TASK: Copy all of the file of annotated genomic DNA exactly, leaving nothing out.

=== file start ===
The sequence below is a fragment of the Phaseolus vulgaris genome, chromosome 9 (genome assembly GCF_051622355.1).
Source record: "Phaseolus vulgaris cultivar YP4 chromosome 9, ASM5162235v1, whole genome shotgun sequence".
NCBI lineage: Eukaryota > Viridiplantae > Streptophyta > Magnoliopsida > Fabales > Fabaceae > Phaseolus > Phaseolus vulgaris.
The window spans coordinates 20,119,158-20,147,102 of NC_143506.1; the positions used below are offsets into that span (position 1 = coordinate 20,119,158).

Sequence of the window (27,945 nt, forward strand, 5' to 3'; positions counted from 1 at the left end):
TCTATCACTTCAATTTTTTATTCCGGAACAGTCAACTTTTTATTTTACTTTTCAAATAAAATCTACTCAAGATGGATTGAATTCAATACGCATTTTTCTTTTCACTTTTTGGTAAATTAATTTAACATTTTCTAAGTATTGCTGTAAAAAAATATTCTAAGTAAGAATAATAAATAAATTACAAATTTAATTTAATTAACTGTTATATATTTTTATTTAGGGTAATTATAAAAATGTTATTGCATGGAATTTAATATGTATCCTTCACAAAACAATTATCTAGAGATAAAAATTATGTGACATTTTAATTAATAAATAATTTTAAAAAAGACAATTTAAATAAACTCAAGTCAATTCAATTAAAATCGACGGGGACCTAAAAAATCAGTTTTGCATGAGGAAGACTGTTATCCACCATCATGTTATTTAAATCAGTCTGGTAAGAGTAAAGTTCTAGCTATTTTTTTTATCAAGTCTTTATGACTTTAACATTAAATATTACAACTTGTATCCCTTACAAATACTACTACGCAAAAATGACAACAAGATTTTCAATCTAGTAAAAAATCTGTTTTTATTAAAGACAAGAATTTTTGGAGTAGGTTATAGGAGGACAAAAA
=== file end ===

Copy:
The sequence below is a fragment of the Phaseolus vulgaris genome, chromosome 9 (genome assembly GCF_051622355.1).
Source record: "Phaseolus vulgaris cultivar YP4 chromosome 9, ASM5162235v1, whole genome shotgun sequence".
NCBI lineage: Eukaryota > Viridiplantae > Streptophyta > Magnoliopsida > Fabales > Fabaceae > Phaseolus > Phaseolus vulgaris.
The window spans coordinates 20,119,158-20,147,102 of NC_143506.1; the positions used below are offsets into that span (position 1 = coordinate 20,119,158).

Sequence of the window (27,945 nt, forward strand, 5' to 3'; positions counted from 1 at the left end):
TCTATCACTTCAATTTTTTATTCCGGAACAGTCAACTTTTTATTTTACTTTTCAAATAAAATCTACTCAAGATGGATTGAATTCAATACGCATTTTTCTTTTCACTTTTTGGTAAATTAATTTAACATTTTCTAAGTATTGCTGTAAAAAAATATTCTAAGTAAGAATAATAAATAAATTACAAATTTAATTTAATTAACTGTTATATATTTTTATTTAGGGTAATTATAAAAATGTTATTGCATGGAATTTAATATGTATCCTTCACAAAACAATTATCTAGAGATAAAAATTATGTGACATTTTAATTAATAAATAATTTTAAAAAAGACAATTTAAATAAACTCAAGTCAATTCAATTAAAATCGACGGGGACCTAAAAAATCAGTTTTGCATGAGGAAGACTGTTATCCACCATCATGTTATTTAAATCAGTCTGGTAAGAGTAAAGTTCTAGCTATTTTTTTTATCAAGTCTTTATGACTTTAACATTAAATATTACAACTTGTATCCCTTACAAATACTACTACGCAAAAATGACAACAAGATTTTCAATCTAGTAAAAAATCTGTTTTTATTAAAGACAAGAATTTTTGGAGTAGGTTATAGGAGGACAAAAA